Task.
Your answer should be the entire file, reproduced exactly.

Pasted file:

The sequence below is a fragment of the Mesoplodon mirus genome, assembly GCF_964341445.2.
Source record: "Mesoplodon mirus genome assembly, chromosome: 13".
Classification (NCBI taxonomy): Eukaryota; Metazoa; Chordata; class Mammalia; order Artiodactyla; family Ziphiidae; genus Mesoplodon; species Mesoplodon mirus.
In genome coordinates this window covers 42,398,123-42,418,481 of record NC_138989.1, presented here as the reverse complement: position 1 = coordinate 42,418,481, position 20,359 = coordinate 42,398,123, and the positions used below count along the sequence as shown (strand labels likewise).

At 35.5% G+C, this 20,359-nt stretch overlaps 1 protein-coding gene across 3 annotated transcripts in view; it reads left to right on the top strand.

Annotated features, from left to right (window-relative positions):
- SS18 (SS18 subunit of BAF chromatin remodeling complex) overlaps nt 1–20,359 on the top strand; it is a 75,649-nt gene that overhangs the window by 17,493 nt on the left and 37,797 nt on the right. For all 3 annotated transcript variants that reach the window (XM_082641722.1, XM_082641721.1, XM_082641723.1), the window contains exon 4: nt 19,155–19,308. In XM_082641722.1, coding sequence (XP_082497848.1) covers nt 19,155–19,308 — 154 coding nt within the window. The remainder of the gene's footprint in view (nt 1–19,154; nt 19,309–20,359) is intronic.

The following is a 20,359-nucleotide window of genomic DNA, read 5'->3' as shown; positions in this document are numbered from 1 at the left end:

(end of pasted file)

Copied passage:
The sequence below is a fragment of the Mesoplodon mirus genome, assembly GCF_964341445.2.
Source record: "Mesoplodon mirus genome assembly, chromosome: 13".
Classification (NCBI taxonomy): Eukaryota; Metazoa; Chordata; class Mammalia; order Artiodactyla; family Ziphiidae; genus Mesoplodon; species Mesoplodon mirus.
In genome coordinates this window covers 42,398,123-42,418,481 of record NC_138989.1, presented here as the reverse complement: position 1 = coordinate 42,418,481, position 20,359 = coordinate 42,398,123, and the positions used below count along the sequence as shown (strand labels likewise).

At 35.5% G+C, this 20,359-nt stretch overlaps 1 protein-coding gene across 3 annotated transcripts in view; it reads left to right on the top strand.

Annotated features, from left to right (window-relative positions):
- SS18 (SS18 subunit of BAF chromatin remodeling complex) overlaps nt 1–20,359 on the top strand; it is a 75,649-nt gene that overhangs the window by 17,493 nt on the left and 37,797 nt on the right. For all 3 annotated transcript variants that reach the window (XM_082641722.1, XM_082641721.1, XM_082641723.1), the window contains exon 4: nt 19,155–19,308. In XM_082641722.1, coding sequence (XP_082497848.1) covers nt 19,155–19,308 — 154 coding nt within the window. The remainder of the gene's footprint in view (nt 1–19,154; nt 19,309–20,359) is intronic.

The following is a 20,359-nucleotide window of genomic DNA, read 5'->3' as shown; positions in this document are numbered from 1 at the left end: